] developed “four guitar-derivative DMIs to be suitable for performing strummed harmonic accompaniments to a folk tune,” and studied the reactions of 32 players (half of them were competent guitarists and the other half non-musicians) to different input modalities and physical forms. Verwulgen et al. [31
] implemented two types of ergonomic adaptions to the guitar design and tested them with professional players using a Vicon motion capture system.
The works focused on performance analysis usually employ sensors to characterize players or technical patterns of guitar strumming. Matsushita and Iwase [32
] presents a device that is similar to a wristwatch using a three-axis gyro sensor to analyze the guitar strumming by the players. With this, they could clearly distinguish between beginners and experienced players. Freire et al. [33
] describes a study of microtiming features present in accompaniment patterns played with strummed chords. Perez-Carrillo [34
] presents two methods to reconstruct the trajectory of occluded markers in motion capture sessions of guitarists plucking strings: “a rigid-body model to track the motion of the guitar strings and a flexible-body model to track the motion of the hands.” Armondes et al. [35
] propose a multimodal approach to the strumming technique using multichannel audio recording, an IMU with six degrees of freedom, and a high frame rate video recording to analyze the connection between gestures, rhythm, and generated sound.
4. Participants, Excerpts, and Recording Procedure
Given the main purpose of this short-term study, we have chosen to collect data in a simulation of real musical situations, focused on gestures that were related to percussion, with not very rigid control over the performances. The choice of a classical guitar with hexaphonic pickups has a few reasons: the development of augmented nylon guitars in the two partner institutions (McGill and UFMG), the fact that some researchers are also guitarists, and the possibility of further analysis including the multichannel audio recordings. The musical excerpts were remotely defined by one of the authors, and two others were responsible for the performances. Such a procedure is not uncommon in our laboratories, focused on the development and use of new musical interfaces. After recording several versions of each excerpt, each musician chose the two best renditions of each passage. For the objectives of the present study, which do not include performance analyses or gesture characterization, the data provided by two semi-professional players is sufficient. Musician 1 is left-handed, and Musician 2 is right-handed; both played on the same instrument.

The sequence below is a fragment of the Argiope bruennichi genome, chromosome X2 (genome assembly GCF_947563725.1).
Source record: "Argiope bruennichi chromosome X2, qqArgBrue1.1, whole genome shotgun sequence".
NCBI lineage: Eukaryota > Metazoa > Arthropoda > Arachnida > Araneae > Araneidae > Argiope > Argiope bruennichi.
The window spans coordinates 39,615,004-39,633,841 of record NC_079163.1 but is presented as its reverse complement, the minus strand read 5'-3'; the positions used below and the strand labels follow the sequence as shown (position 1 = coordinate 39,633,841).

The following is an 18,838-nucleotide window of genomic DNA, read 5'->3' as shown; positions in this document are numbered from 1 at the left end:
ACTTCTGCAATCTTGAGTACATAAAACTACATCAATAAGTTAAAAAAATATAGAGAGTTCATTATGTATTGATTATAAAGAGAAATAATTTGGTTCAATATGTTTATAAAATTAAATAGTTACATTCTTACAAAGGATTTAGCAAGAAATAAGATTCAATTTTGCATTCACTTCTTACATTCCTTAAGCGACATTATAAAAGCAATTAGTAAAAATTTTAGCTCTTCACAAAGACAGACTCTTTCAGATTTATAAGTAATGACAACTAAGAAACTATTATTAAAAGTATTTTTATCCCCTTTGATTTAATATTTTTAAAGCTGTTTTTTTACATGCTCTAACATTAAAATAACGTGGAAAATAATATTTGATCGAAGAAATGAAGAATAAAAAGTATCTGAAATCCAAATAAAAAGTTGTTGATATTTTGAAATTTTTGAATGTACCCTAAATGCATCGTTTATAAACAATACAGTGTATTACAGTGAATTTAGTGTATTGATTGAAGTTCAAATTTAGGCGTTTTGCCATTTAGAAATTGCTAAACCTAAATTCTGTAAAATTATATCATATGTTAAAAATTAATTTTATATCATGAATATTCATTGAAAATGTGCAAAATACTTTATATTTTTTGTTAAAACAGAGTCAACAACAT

4.1. Excerpts and Takes
The chosen musical excerpts are: (1) a sequence of down-and-up strummed chords, with a regular rhythm, based on Pink Floyd’s Breathe
), with a duration of four seconds; (2) a more complex rhythmic pattern, typical from rock accompaniment, to be interpreted with some freedom (Figure 9
), with a duration of ca. eight seconds; and, (3) a sequence of three different percussive musical phrases on the guitar (Figure 10
), with durations between one and three seconds.
The first and second excerpts explore cyclic and relatively fast down-and-up movements of the right hand. The gestures in the first excerpt are to be played with the frequency of 120 cycles per minute, and some gestures in the second excerpt are done with a frequency of 140 cycles per minute.
The takes will be referred with a combination of letters and numbers, relative to the musician (m1 or m2), excerpt (r1, r2, or r3), and take (t1 or t2). For example, m1r1t2 indicates the second take of the excerpt (rhythm) one made by the first musician. Excerpts 1 and 2 were played by Musician 1 with a pick and by Musician 2 without a pick.
4.2. Recording Procedure